Contrary to popular belief, as marine conservationists we spend most of our lives not looking for dolphins, but sitting behind our computer screens. So when an opportunity arises to get out into the field, we grasp it!
We did this with gusto in our few days in the Outer Hebrides. Our first objective was to try to observe the small population of 15 bottlenose dolphins that reside in the Sound of Barra from land. Unlike the Moray Firth dolphins, this population lives on one of the remotest stretches of coastline in Scottish waters. Scientists have been studying this population from boats for 15 years and have discovered that their range is very limited - this is a very small but currently stable group of animals. Unfortunately for us, the gale force winds that we experienced on the ferry from Oban out to Barra continued, and meant that we were unable to watch for the dolphins at all. And time was against us, we had to plod on.
Next we had hoped to find a dead stranded beaked whale in the island of Benbecula that had been reported to us by Monty Halls. We had planned to take some measurements of its size and to identify it. There are a few species of beaked whales that strand each year in Scotland – mainly northern bottlenose whales, Cuvier’s and Sowerby’s beaked whales. Whilst we suspected from photos that this animal was a young Sowerby’s, unfortunately it was washed away before we could get to the site. Luckily for us, our next job was to ‘pop in’ on Monty Halls and Ruben just up the road on North Uist. Monty had kindly collected blubber and tissue samples of the whale that we can now provide to the Scottish Strandings Co-ordinator, Bob Reid, who will hopefully be able to provide some more information about the unfortunate whale and add this valuable information to the scottish strandings database to enable us to better understand about the species in our waters and the threats that they face.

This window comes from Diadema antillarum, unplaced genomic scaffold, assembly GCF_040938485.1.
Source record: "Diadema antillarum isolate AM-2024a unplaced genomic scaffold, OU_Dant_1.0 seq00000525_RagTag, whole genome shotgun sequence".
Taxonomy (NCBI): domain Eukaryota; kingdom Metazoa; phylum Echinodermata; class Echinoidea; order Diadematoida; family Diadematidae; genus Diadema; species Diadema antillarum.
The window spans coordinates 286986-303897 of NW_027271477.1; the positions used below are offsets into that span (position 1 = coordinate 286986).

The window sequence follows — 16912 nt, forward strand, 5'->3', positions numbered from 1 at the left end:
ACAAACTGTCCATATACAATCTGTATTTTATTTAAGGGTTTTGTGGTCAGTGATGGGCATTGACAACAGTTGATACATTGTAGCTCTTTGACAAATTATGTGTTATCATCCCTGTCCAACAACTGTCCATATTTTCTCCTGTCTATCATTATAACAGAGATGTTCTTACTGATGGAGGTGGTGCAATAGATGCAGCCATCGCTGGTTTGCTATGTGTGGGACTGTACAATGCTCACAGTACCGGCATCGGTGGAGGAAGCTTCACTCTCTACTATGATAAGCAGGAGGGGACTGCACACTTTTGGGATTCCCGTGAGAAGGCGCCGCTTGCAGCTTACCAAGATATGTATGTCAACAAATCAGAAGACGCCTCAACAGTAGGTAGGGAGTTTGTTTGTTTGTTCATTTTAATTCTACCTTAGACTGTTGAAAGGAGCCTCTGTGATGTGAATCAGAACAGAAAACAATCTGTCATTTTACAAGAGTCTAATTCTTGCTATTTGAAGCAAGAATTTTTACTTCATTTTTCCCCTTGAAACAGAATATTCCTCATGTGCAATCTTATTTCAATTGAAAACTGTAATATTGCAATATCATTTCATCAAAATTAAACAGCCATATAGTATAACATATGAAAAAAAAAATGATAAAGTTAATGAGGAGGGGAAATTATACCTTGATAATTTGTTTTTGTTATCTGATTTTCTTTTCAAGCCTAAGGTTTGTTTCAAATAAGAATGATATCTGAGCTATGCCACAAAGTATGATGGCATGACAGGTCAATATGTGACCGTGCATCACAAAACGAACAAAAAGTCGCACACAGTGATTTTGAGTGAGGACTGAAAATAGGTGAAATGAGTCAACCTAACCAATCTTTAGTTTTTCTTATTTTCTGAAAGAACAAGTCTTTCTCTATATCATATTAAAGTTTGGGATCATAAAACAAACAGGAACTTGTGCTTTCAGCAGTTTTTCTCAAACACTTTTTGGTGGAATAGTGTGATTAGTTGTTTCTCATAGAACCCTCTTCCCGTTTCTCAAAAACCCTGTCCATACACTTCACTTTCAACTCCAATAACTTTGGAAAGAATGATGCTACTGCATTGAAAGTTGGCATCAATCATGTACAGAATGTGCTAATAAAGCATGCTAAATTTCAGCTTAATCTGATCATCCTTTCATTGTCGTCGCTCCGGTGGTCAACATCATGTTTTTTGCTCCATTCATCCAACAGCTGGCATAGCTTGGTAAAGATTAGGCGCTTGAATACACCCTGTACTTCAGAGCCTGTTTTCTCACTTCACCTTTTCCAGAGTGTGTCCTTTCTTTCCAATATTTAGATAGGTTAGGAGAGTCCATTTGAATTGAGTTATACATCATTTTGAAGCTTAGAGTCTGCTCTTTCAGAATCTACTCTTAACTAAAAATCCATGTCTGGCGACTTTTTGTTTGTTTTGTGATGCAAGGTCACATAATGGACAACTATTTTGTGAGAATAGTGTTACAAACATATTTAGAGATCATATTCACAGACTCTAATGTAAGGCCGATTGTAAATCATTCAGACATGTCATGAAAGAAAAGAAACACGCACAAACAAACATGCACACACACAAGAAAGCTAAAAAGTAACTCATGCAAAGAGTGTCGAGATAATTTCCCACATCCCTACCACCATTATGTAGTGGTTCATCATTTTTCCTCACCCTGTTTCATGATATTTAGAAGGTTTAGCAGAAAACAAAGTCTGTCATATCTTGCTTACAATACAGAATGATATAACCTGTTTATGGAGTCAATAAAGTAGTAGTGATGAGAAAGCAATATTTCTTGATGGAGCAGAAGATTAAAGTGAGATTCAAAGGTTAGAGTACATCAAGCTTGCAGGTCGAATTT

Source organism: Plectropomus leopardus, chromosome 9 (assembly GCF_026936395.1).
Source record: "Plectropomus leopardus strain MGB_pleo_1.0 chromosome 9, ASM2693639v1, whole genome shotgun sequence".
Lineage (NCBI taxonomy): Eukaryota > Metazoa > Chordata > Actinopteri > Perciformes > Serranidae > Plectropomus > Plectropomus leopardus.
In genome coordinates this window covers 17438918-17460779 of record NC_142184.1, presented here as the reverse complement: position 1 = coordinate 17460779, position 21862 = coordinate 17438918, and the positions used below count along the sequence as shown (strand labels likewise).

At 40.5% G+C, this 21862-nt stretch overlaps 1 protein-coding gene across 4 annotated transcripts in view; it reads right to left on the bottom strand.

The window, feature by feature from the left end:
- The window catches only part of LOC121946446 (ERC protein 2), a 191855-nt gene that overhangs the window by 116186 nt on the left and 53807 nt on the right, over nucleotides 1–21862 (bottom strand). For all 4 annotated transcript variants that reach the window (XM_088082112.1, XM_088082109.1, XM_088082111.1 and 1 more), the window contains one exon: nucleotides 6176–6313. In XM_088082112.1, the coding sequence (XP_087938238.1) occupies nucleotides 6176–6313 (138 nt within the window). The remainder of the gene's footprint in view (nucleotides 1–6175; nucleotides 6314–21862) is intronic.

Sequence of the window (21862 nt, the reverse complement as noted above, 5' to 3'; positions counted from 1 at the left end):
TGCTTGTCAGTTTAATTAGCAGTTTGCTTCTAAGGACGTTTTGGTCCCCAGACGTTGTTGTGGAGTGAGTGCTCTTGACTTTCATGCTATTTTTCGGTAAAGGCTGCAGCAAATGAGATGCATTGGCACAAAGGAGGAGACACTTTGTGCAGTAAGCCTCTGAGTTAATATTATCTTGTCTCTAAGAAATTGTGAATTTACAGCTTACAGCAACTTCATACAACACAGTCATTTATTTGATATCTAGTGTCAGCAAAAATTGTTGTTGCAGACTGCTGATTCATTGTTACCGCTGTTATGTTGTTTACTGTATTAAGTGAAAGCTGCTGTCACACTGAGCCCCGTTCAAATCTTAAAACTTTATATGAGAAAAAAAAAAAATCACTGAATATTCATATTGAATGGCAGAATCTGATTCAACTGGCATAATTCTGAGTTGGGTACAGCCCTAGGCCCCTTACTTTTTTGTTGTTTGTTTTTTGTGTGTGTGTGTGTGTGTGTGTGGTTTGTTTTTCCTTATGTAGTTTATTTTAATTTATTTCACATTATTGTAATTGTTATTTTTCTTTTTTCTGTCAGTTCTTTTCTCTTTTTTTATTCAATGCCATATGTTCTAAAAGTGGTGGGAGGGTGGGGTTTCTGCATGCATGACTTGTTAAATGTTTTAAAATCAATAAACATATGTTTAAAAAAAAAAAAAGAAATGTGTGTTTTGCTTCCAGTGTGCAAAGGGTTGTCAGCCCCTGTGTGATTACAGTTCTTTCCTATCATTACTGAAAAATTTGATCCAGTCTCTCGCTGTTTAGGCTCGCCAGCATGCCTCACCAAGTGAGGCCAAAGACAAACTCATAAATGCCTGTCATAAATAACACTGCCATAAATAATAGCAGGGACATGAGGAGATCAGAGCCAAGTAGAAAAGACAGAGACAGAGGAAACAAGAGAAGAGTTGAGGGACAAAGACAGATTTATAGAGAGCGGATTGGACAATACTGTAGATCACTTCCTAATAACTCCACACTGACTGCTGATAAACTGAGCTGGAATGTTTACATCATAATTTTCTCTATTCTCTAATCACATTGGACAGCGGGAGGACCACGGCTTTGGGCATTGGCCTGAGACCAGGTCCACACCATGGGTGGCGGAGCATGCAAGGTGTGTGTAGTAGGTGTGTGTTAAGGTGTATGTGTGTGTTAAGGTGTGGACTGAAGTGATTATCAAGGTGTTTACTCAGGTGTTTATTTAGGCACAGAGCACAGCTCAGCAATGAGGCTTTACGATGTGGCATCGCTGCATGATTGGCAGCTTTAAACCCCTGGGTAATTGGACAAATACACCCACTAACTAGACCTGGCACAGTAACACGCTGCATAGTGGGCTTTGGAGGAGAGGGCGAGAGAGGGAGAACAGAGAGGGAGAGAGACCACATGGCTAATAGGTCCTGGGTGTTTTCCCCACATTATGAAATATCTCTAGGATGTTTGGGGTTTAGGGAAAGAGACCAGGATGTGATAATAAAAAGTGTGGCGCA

We spent a productive morning talking with Monty about our new WDCS & SNH Shorewatch project and filming (despite the never-ending wind) with Monty and his crew – and his two adorable pigs, streaky and smokey!!! Let’s hope we (or at least Kila) make the cut to his new series of ‘Great Escape’...
We continued our journey up through the Outer Hebrides, distributing WDCS west coast field guides as we went (many thanks to Project Aware). Look out for them if you visit the islands!
We finally ended up at the furthest most northerly part of Lewis (confusingly called the Butt of Lewis). It is from Lewis that the cherry-on-the-icing of our trip was anticipated. Back in the late 1990’s, WDCS funded a Risso’s dolphin project on the island and we were interested to find out if the dolphins were still around…. Apparently they are, although despite trying we were unable to find them (that’ll be the wind again, maybe we should take up researching wind surfing rather than dolphins?!). However there is still clearly a group of Risso’s dolphins that come to spend the summer and autumn months (at least) off Lewis, and we hope to return in future – in better weather conditions. Data on Risso’s dolphins from around Scotland and the UK are really valuable because these deep water offshore species come into the waters around coastal islands to calve and raise their young. This makes sites such as Lewis, Bardsey Island in North Wales and the Isle of Man very important for the protection of these little known but rare and beautiful dolphins.
We weren’t fortunate enough to see any dolphins from the islands but we did have lovely encounters with jumping common dolphins and cart wheeling harbour porpoises on the ferry to Ullapool. We feel very positive about the value of the Outer Hebrides for cetaceans - not from our own encounters but by the wonderful stories and the passion of the people that we met on our travels.
Huge thanks to everyone we encountered along the way, who provided us with valuable information and shared their dolphin stories.